extending for the present over those districts of country only with the condition of which they have become acquainted, chiefly by personal inspection of the various locations, in part by reliable reports and depositions, namely, the District of Columbia, Eastern Virginia, North Carolina, South Carolina, and Florida.
The Commission have endeavored to adapt their plan not only to the immediate wants under the present condition of things, but also to meet such additional occupancy by Federal troops of the four States above named as is likely to occur during the present year and until Congress shall have had opportunity to legislate on this subject.
The Commission propose-
First. That the above region of country constitute three freedmen's superintendencies or departments, the first comprising the District of Columbia and Eastern Virginia, the second extending over North Carolina, and the third embracing the States of South Carolina and Florida.
Second. That there be appointed for each of these superintendencies a department superintendent, with the pay and allowances of colonel of cavalry.
Third. That there be appointed as many resident superintendents in each department as there are important stations therein, with not less in each than from 3,000 to 5,000 freedmen to care for; these resident superintendents to have the pay and allowances of captain of cavalry.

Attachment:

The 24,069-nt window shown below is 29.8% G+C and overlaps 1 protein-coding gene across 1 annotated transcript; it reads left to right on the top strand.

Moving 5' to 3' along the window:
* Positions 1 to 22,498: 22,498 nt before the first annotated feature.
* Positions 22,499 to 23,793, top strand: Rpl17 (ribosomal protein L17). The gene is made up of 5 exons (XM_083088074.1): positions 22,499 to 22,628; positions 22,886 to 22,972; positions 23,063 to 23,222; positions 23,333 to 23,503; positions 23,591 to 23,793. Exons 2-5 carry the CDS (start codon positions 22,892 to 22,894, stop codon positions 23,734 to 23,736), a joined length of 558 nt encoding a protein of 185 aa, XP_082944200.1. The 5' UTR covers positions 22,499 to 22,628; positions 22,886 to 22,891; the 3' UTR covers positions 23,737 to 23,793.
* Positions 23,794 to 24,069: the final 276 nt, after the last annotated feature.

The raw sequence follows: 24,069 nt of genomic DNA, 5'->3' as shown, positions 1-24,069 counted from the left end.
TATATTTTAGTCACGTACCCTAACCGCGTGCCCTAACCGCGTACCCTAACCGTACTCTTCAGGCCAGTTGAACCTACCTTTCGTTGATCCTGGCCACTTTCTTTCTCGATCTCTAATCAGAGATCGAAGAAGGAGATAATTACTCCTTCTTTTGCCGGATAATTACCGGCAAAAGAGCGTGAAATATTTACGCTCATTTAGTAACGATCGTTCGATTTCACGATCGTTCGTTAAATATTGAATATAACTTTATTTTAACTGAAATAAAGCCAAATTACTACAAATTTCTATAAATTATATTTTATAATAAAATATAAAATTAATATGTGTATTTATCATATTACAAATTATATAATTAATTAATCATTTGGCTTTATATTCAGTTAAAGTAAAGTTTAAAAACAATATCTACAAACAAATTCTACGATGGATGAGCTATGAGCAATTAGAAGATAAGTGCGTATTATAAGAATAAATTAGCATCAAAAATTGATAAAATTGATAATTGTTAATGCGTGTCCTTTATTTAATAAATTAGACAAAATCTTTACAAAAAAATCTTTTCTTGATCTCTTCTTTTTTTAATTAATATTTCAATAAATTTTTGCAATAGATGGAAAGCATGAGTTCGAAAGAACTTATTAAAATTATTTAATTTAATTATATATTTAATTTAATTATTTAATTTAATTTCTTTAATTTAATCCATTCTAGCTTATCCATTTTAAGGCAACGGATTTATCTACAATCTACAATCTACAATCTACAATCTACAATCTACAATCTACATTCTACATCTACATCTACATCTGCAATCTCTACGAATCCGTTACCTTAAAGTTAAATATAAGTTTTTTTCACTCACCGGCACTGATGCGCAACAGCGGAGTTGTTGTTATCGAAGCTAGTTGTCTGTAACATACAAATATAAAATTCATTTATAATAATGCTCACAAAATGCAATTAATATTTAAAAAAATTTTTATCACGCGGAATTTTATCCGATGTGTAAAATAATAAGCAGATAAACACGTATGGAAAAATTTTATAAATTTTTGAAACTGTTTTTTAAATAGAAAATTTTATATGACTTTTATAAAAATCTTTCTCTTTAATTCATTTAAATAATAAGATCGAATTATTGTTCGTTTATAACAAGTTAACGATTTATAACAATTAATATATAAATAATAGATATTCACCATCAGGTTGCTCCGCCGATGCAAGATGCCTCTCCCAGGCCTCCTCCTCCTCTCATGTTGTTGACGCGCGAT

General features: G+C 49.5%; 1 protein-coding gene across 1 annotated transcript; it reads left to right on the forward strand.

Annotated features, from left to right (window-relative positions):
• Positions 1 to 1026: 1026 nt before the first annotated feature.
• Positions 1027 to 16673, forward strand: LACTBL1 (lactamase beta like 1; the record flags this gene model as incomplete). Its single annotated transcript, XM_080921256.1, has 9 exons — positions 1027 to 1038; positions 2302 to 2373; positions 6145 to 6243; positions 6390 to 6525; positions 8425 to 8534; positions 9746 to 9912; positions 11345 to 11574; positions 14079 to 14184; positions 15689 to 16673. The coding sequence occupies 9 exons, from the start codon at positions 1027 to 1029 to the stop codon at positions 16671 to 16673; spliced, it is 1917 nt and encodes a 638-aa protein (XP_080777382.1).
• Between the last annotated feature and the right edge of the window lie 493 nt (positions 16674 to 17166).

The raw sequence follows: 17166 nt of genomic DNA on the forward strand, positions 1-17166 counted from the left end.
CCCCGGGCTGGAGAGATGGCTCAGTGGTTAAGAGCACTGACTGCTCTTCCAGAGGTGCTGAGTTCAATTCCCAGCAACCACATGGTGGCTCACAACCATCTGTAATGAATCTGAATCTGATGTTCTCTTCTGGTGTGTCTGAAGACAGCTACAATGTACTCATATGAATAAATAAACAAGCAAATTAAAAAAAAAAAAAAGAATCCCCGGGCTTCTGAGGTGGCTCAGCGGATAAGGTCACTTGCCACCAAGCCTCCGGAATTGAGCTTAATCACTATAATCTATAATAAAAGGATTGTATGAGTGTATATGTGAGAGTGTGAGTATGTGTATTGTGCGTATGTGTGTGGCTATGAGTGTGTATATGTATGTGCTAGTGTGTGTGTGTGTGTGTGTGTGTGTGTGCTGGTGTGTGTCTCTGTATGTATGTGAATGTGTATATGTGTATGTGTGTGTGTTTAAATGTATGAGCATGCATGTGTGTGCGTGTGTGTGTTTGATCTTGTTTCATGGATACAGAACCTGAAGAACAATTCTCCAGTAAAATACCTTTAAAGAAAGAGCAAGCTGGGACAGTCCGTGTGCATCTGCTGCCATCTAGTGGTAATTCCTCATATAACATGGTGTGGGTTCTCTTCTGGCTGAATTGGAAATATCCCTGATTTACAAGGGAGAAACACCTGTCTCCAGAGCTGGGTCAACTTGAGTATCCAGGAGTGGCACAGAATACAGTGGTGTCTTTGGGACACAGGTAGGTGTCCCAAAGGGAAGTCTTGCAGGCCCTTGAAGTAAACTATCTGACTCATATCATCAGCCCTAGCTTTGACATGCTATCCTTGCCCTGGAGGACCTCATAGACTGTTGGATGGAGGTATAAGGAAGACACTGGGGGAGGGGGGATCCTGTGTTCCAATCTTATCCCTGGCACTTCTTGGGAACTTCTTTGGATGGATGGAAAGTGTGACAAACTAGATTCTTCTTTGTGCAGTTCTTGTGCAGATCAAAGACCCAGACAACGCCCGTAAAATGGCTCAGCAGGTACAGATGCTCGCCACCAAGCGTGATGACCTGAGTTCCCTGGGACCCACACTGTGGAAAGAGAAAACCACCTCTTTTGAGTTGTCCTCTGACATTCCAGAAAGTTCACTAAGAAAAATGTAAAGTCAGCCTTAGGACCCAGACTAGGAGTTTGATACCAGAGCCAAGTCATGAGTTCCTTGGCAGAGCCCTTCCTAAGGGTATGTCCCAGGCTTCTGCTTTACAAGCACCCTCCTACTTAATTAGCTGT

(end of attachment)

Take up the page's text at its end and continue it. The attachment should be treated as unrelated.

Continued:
Fourth. That where the number of freedmen at any station shall exceed 7,000 or 8,000, and it is the opinion of the department superintendent, expressed in writing, that an assistant superintendent is required, there be appointed such assistant, with the pay and allowances of lieutenant of cavalry.
In all cases necessary transportation to be allowed to such superintendent.
Fifth. That there be appointed such clerks and foremen as may be necessary to carry out the details of this organization, with wages of from $ 1 to $ 3 a day, graduated according to the character of their duties.
And, finally, that there be detailed, as superintendent-general of freedmen, an officer of suitable qualifications, not under the rank of a brigadier-general, to whom and to his staff be assigned an office in the War Department, his staff officers acting as secretaries, and otherwise aiding him in his duties of supervision.
It will be seen that this organization presupposes three grades of superintendents, besides a chief as central head, thus:
One superintendent-general of freedmen for the United States.
Department superintendents - one for each superintendency, comprising not less than a State.
Resident superintendents - one for each residency, with not less than 3,000 freedmen to care for.
Assistant superintendents - one to aid the resident superintendent when the number of freedmen within the residency exceeds 7,000 or 8,000.
Together with the needful clerks and foremen.
The plan will not, the Commission believe, be deemed unnecessarily elaborate when the possibility is taken into account that the colored population, for whose supervision it is prepared, may reach the number of a million or a million and a half before the current year expires.